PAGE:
Something that kept me busy for a while. An internal (bash) framework sometimes (Isn’t that great! -sigh-) gave unexpected results. Sometimes the timings were too long, and sometimes data was missing. In the end, it was due to a locking issue. A program tried to execute something while forcing an internal lock. Yet the program was waiting until the lock was released. But when in some cases when two programs do this, this causes a deadlock.
The code below is a way to get around this deadlock. It’s an example using “setlock”, yet it shows the concept. Instead of waiting for the program to release the lock (default behaviour with “setlock”), you can script a small loop that comes back after a few seconds. Yet you have to setup the locking mechanism in a manner that it won’t wait for the lock (option -n for “setlock”).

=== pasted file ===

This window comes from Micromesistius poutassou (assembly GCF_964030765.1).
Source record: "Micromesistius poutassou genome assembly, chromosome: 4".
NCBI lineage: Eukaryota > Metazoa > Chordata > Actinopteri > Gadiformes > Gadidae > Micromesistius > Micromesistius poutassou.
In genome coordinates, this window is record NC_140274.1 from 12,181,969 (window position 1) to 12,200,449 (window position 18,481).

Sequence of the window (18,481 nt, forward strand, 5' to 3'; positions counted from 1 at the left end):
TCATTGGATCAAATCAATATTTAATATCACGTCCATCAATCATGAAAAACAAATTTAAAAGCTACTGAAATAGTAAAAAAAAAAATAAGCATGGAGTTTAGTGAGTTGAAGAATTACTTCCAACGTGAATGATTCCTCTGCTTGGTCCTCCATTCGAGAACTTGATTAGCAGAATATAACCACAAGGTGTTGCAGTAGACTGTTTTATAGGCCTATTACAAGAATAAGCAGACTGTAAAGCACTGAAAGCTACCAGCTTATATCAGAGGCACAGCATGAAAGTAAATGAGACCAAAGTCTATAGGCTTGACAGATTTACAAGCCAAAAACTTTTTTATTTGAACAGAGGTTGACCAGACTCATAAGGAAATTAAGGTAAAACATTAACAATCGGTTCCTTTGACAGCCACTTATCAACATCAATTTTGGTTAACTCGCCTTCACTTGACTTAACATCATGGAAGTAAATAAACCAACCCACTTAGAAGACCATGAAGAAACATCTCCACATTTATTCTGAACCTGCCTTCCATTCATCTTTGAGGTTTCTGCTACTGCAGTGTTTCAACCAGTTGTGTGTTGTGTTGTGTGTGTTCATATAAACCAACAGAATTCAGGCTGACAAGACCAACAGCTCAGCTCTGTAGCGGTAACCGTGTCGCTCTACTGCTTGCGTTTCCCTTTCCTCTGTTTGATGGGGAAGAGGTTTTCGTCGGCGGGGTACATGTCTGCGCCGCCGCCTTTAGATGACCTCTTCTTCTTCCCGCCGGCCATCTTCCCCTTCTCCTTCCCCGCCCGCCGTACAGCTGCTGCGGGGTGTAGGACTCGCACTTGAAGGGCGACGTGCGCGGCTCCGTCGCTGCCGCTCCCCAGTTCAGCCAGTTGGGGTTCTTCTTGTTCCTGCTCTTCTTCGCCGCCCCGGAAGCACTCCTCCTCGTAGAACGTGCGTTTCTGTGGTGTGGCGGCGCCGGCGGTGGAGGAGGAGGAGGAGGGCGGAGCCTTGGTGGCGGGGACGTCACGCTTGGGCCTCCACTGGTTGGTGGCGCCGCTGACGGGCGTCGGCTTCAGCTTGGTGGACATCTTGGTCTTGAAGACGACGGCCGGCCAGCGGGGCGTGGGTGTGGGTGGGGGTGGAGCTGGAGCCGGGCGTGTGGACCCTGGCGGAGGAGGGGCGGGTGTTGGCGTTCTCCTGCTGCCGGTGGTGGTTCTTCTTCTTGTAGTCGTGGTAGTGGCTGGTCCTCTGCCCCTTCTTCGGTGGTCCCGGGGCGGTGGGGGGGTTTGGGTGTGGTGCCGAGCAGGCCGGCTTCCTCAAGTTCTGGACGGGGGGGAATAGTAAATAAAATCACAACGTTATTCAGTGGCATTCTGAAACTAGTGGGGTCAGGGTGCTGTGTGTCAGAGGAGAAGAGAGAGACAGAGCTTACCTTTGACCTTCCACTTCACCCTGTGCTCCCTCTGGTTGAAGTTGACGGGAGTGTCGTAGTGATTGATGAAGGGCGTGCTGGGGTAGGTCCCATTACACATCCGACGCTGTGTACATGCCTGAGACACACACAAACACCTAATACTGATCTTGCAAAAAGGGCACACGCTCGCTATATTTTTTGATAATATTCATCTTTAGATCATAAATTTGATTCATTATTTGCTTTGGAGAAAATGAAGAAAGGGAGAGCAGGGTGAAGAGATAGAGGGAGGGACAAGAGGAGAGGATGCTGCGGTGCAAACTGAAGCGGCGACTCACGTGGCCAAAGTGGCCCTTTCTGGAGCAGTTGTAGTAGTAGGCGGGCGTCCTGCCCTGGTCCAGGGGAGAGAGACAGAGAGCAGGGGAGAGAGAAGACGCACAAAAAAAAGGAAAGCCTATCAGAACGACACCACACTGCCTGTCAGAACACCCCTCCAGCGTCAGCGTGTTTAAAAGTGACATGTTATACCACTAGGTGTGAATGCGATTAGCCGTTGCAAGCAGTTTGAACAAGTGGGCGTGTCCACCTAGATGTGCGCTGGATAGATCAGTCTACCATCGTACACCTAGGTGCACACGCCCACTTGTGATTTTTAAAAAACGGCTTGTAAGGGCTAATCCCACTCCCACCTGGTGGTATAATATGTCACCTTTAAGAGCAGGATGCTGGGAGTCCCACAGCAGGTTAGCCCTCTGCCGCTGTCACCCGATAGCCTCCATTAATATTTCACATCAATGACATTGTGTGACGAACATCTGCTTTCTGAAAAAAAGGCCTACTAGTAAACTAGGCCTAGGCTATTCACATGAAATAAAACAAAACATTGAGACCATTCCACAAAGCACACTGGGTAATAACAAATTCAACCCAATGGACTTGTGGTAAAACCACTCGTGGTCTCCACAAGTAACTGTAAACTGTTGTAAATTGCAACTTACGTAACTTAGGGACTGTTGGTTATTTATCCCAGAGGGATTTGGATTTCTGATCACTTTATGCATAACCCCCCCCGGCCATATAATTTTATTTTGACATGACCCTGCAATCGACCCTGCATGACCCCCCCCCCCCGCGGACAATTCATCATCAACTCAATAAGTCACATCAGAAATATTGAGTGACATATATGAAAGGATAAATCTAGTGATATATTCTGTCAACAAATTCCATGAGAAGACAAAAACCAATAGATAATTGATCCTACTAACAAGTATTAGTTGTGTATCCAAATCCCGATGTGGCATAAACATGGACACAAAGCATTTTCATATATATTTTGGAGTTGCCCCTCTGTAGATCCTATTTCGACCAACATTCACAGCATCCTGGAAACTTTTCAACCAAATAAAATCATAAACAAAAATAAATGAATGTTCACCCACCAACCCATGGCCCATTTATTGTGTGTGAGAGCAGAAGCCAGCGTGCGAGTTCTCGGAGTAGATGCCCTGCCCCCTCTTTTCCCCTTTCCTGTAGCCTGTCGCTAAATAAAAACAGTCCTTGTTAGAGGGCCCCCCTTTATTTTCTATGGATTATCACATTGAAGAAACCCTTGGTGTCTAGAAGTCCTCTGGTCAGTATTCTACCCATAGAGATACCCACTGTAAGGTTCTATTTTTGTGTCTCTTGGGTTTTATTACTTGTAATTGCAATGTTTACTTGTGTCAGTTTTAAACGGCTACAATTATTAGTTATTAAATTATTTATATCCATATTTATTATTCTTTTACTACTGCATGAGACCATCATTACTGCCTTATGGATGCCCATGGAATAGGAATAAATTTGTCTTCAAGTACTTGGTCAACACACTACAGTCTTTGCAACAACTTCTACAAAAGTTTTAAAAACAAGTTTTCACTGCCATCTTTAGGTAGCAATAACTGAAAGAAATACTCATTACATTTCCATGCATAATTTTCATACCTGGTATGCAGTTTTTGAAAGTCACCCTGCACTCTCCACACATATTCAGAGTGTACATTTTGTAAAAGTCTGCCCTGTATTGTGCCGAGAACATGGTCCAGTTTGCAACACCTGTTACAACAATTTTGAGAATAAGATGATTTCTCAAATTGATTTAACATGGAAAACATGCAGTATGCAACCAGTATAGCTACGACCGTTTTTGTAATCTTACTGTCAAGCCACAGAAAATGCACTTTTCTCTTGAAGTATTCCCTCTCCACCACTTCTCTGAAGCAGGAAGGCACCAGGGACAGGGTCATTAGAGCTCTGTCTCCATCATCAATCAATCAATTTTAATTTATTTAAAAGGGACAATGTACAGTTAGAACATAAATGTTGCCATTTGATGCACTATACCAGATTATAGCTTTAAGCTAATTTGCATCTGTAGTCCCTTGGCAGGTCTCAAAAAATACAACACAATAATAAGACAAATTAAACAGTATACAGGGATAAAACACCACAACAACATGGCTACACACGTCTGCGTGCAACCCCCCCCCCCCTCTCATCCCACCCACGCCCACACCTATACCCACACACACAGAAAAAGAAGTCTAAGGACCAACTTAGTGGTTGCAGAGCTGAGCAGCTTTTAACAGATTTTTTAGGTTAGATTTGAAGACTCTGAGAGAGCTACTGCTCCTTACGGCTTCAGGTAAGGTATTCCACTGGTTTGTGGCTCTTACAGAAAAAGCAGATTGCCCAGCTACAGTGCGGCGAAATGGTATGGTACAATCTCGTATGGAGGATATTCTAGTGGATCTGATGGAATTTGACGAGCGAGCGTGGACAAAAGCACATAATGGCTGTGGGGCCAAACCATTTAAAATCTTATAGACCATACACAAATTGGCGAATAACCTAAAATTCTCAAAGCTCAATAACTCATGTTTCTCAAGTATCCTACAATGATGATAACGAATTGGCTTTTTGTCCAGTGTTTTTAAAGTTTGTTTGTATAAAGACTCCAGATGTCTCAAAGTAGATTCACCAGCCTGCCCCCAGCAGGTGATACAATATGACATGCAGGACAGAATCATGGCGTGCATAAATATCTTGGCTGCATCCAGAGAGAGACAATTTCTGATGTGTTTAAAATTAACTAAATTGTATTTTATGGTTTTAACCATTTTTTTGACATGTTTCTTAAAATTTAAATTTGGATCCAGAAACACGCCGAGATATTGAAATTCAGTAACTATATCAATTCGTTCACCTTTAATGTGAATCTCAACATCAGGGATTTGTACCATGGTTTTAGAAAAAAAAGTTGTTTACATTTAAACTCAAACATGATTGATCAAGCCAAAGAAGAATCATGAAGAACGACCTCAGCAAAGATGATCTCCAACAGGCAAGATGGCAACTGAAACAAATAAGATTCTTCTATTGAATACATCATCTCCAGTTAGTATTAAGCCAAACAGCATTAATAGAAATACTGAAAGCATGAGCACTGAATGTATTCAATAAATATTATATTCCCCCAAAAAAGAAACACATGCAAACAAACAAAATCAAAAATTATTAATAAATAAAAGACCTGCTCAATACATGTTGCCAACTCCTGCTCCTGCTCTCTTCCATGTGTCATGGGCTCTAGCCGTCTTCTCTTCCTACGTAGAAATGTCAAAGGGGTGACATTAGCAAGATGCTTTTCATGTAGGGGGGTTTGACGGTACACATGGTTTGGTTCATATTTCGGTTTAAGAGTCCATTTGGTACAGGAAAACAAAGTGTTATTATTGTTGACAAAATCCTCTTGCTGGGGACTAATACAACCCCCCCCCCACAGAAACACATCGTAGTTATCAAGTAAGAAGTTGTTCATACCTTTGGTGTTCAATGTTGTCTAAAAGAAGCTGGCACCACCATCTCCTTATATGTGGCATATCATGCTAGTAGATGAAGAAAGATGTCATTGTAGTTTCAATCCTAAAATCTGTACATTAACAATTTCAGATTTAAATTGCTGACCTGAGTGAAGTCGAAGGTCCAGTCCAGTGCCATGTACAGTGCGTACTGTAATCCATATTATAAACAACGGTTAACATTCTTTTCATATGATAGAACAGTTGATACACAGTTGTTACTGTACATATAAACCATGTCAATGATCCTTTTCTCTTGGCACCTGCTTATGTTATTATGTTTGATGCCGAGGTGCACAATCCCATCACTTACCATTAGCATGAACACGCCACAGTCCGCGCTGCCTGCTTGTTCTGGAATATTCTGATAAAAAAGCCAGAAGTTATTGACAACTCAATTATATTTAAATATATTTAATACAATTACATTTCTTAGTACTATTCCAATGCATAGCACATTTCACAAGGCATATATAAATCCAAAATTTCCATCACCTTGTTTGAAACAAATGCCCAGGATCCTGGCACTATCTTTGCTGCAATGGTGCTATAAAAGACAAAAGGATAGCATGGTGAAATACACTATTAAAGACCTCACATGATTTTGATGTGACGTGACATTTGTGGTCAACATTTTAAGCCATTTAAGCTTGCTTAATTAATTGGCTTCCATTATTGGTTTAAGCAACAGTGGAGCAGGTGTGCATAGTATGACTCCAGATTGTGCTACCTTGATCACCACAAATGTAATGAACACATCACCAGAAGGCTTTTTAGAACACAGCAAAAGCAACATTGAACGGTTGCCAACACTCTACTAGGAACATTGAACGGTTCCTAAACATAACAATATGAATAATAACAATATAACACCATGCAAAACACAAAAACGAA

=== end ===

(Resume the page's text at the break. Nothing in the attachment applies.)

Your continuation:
SUME="bash -c " SETLOCK="path-to-setlock" EXECUTE="your-script" PARAMETERS="your-parameters" ID="your-unique-id-for-locking" # usage of a control structure with non-wait locking # this is done to avoid locking issues ^^ var0=0 LIMIT=3 SNOOZE=5 while [ "$var0" -lt "$LIMIT" ] do var0=`expr $var0 + 1` eval $SUME "$SETLOCK -n $TMPDIR/lock_$ID $EXECUTE $PARAMETERS 2>/dev/null " 2>/dev/null EC=$? if [ $EC -eq 0 ] ; then var0=`expr $LIMIT + 1` else sleep $SNOOZE fi done exit $EC